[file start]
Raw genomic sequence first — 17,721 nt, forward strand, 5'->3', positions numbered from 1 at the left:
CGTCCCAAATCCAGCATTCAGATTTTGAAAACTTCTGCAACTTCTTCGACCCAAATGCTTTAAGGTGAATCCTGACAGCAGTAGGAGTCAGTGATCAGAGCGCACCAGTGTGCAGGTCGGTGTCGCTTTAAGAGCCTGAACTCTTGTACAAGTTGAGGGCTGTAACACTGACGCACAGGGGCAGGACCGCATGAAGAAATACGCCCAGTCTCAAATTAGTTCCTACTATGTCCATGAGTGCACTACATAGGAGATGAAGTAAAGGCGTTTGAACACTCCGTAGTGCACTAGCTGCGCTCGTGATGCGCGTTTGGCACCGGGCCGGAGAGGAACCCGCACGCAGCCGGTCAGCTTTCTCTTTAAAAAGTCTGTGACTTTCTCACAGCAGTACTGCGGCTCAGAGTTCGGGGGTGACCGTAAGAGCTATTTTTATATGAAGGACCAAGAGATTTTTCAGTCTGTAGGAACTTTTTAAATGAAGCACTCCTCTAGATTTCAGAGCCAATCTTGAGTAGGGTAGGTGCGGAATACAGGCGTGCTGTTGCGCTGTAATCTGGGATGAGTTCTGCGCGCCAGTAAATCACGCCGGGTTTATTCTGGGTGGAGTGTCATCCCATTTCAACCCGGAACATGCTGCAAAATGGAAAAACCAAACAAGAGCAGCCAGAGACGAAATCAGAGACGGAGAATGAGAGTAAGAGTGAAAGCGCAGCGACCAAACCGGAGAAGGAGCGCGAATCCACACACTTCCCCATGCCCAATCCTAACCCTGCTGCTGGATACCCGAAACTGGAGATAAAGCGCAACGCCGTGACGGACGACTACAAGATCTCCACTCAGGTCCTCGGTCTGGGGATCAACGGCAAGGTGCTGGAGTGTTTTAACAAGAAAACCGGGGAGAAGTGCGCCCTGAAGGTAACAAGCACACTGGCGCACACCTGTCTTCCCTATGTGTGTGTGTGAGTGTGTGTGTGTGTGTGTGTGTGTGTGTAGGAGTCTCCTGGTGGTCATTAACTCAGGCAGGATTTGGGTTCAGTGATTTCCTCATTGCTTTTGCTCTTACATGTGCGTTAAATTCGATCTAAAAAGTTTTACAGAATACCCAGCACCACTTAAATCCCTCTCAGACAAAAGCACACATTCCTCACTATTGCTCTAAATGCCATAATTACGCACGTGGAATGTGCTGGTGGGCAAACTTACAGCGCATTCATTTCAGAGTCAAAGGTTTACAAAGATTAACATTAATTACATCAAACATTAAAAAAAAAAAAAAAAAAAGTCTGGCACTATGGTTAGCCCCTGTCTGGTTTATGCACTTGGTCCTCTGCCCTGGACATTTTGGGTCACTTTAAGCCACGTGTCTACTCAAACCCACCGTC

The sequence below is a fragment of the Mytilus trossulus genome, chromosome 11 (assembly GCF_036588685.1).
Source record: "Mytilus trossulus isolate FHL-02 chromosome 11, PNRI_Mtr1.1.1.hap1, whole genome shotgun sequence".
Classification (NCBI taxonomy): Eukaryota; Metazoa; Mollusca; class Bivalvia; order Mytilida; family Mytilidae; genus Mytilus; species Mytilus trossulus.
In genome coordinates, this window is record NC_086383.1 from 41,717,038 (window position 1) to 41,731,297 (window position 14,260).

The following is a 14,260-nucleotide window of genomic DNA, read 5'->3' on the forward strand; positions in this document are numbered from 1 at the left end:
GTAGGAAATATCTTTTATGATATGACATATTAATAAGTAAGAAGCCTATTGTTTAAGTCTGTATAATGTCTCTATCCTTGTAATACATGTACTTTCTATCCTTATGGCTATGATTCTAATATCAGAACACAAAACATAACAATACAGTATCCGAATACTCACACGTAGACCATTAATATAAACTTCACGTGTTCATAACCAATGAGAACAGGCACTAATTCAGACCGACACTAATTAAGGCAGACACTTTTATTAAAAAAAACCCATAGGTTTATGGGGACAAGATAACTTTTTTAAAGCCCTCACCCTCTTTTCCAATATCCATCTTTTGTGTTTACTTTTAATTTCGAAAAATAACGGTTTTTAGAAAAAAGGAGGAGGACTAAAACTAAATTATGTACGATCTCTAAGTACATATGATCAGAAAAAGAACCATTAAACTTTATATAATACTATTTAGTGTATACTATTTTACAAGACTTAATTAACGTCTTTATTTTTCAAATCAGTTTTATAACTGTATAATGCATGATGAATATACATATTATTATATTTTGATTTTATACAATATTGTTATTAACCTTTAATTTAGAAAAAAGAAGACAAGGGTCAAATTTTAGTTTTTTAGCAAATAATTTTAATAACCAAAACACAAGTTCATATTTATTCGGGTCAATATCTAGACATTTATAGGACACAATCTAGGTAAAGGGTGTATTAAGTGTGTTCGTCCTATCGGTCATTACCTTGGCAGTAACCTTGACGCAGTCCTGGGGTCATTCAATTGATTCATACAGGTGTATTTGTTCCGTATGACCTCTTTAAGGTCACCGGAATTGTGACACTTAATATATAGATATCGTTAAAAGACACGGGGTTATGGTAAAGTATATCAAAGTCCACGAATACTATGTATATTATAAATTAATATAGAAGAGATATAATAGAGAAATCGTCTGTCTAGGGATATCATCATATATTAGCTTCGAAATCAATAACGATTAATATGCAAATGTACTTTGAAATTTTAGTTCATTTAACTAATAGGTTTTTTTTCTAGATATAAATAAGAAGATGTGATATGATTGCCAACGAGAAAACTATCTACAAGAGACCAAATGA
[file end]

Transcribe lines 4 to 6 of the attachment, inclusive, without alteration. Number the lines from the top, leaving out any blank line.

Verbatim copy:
Source record: "Mytilus trossulus isolate FHL-02 chromosome 11, PNRI_Mtr1.1.1.hap1, whole genome shotgun sequence".
Classification (NCBI taxonomy): Eukaryota; Metazoa; Mollusca; class Bivalvia; order Mytilida; family Mytilidae; genus Mytilus; species Mytilus trossulus.
In genome coordinates, this window is record NC_086383.1 from 41,717,038 (window position 1) to 41,731,297 (window position 14,260).